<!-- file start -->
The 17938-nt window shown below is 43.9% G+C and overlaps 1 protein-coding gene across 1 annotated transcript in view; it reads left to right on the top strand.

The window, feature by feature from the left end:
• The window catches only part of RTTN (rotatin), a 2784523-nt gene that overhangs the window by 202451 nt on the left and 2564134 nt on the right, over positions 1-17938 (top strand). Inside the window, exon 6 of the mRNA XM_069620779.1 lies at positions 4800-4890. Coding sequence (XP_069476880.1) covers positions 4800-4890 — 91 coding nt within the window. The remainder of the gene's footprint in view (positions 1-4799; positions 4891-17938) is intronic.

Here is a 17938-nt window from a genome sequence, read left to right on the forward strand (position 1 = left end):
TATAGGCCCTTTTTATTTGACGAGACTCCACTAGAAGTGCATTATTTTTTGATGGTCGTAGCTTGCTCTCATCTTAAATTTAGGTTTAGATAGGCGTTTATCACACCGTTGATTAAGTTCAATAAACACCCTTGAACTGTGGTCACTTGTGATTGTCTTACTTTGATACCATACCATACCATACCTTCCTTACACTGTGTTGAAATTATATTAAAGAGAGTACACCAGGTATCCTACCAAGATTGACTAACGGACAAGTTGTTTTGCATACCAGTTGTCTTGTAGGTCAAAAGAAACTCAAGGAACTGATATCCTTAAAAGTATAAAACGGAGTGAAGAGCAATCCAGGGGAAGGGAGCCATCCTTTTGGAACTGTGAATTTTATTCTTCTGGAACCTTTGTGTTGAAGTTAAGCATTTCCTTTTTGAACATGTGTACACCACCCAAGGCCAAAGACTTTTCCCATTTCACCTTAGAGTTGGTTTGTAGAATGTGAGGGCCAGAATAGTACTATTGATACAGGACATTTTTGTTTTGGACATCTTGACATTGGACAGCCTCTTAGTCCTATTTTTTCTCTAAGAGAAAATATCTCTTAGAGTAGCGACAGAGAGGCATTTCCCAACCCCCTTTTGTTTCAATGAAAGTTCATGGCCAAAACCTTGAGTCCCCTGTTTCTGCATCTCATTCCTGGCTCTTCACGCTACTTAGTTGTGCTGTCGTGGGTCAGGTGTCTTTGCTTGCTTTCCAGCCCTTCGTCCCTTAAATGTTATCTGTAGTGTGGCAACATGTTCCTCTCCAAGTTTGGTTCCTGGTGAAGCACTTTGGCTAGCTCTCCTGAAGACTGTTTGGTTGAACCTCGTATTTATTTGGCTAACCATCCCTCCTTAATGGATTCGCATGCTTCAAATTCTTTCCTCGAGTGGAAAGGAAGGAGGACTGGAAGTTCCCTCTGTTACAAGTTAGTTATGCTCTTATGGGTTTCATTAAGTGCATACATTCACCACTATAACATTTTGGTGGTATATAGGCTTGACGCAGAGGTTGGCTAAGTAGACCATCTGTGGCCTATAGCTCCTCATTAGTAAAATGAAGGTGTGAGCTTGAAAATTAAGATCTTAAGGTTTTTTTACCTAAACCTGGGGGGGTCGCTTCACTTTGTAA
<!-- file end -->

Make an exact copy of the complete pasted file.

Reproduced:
The 17938-nt window shown below is 43.9% G+C and overlaps 1 protein-coding gene across 1 annotated transcript in view; it reads left to right on the top strand.

The window, feature by feature from the left end:
• The window catches only part of RTTN (rotatin), a 2784523-nt gene that overhangs the window by 202451 nt on the left and 2564134 nt on the right, over positions 1-17938 (top strand). Inside the window, exon 6 of the mRNA XM_069620779.1 lies at positions 4800-4890. Coding sequence (XP_069476880.1) covers positions 4800-4890 — 91 coding nt within the window. The remainder of the gene's footprint in view (positions 1-4799; positions 4891-17938) is intronic.

Here is a 17938-nt window from a genome sequence, read left to right on the forward strand (position 1 = left end):
TATAGGCCCTTTTTATTTGACGAGACTCCACTAGAAGTGCATTATTTTTTGATGGTCGTAGCTTGCTCTCATCTTAAATTTAGGTTTAGATAGGCGTTTATCACACCGTTGATTAAGTTCAATAAACACCCTTGAACTGTGGTCACTTGTGATTGTCTTACTTTGATACCATACCATACCATACCTTCCTTACACTGTGTTGAAATTATATTAAAGAGAGTACACCAGGTATCCTACCAAGATTGACTAACGGACAAGTTGTTTTGCATACCAGTTGTCTTGTAGGTCAAAAGAAACTCAAGGAACTGATATCCTTAAAAGTATAAAACGGAGTGAAGAGCAATCCAGGGGAAGGGAGCCATCCTTTTGGAACTGTGAATTTTATTCTTCTGGAACCTTTGTGTTGAAGTTAAGCATTTCCTTTTTGAACATGTGTACACCACCCAAGGCCAAAGACTTTTCCCATTTCACCTTAGAGTTGGTTTGTAGAATGTGAGGGCCAGAATAGTACTATTGATACAGGACATTTTTGTTTTGGACATCTTGACATTGGACAGCCTCTTAGTCCTATTTTTTCTCTAAGAGAAAATATCTCTTAGAGTAGCGACAGAGAGGCATTTCCCAACCCCCTTTTGTTTCAATGAAAGTTCATGGCCAAAACCTTGAGTCCCCTGTTTCTGCATCTCATTCCTGGCTCTTCACGCTACTTAGTTGTGCTGTCGTGGGTCAGGTGTCTTTGCTTGCTTTCCAGCCCTTCGTCCCTTAAATGTTATCTGTAGTGTGGCAACATGTTCCTCTCCAAGTTTGGTTCCTGGTGAAGCACTTTGGCTAGCTCTCCTGAAGACTGTTTGGTTGAACCTCGTATTTATTTGGCTAACCATCCCTCCTTAATGGATTCGCATGCTTCAAATTCTTTCCTCGAGTGGAAAGGAAGGAGGACTGGAAGTTCCCTCTGTTACAAGTTAGTTATGCTCTTATGGGTTTCATTAAGTGCATACATTCACCACTATAACATTTTGGTGGTATATAGGCTTGACGCAGAGGTTGGCTAAGTAGACCATCTGTGGCCTATAGCTCCTCATTAGTAAAATGAAGGTGTGAGCTTGAAAATTAAGATCTTAAGGTTTTTTTACCTAAACCTGGGGGGGTCGCTTCACTTTGTAA